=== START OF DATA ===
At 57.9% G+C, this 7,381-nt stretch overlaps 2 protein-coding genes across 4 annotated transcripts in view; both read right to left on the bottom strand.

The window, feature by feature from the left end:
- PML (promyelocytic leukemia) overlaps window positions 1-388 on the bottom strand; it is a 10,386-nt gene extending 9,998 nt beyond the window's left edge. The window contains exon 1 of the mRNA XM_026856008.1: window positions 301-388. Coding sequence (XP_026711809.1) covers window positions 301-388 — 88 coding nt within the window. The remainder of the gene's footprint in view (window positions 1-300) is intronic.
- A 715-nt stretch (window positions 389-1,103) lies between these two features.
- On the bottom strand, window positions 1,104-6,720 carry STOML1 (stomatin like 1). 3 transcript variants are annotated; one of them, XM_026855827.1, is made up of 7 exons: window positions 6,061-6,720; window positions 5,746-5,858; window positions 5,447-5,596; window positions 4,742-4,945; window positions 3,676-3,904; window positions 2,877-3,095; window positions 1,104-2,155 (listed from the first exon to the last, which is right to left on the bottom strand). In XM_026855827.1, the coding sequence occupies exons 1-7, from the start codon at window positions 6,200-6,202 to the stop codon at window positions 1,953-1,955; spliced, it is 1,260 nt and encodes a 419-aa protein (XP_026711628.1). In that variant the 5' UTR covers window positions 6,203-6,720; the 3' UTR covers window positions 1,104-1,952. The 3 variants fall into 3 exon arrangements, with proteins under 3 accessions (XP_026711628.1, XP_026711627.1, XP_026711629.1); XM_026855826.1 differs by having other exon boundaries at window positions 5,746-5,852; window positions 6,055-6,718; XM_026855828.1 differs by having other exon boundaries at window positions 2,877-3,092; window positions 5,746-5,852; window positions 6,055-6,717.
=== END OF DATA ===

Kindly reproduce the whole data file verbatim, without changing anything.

At 57.9% G+C, this 7,381-nt stretch overlaps 2 protein-coding genes across 4 annotated transcripts in view; both read right to left on the bottom strand.

The window, feature by feature from the left end:
- PML (promyelocytic leukemia) overlaps window positions 1-388 on the bottom strand; it is a 10,386-nt gene extending 9,998 nt beyond the window's left edge. The window contains exon 1 of the mRNA XM_026856008.1: window positions 301-388. Coding sequence (XP_026711809.1) covers window positions 301-388 — 88 coding nt within the window. The remainder of the gene's footprint in view (window positions 1-300) is intronic.
- A 715-nt stretch (window positions 389-1,103) lies between these two features.
- On the bottom strand, window positions 1,104-6,720 carry STOML1 (stomatin like 1). 3 transcript variants are annotated; one of them, XM_026855827.1, is made up of 7 exons: window positions 6,061-6,720; window positions 5,746-5,858; window positions 5,447-5,596; window positions 4,742-4,945; window positions 3,676-3,904; window positions 2,877-3,095; window positions 1,104-2,155 (listed from the first exon to the last, which is right to left on the bottom strand). In XM_026855827.1, the coding sequence occupies exons 1-7, from the start codon at window positions 6,200-6,202 to the stop codon at window positions 1,953-1,955; spliced, it is 1,260 nt and encodes a 419-aa protein (XP_026711628.1). In that variant the 5' UTR covers window positions 6,203-6,720; the 3' UTR covers window positions 1,104-1,952. The 3 variants fall into 3 exon arrangements, with proteins under 3 accessions (XP_026711628.1, XP_026711627.1, XP_026711629.1); XM_026855826.1 differs by having other exon boundaries at window positions 5,746-5,852; window positions 6,055-6,718; XM_026855828.1 differs by having other exon boundaries at window positions 2,877-3,092; window positions 5,746-5,852; window positions 6,055-6,717.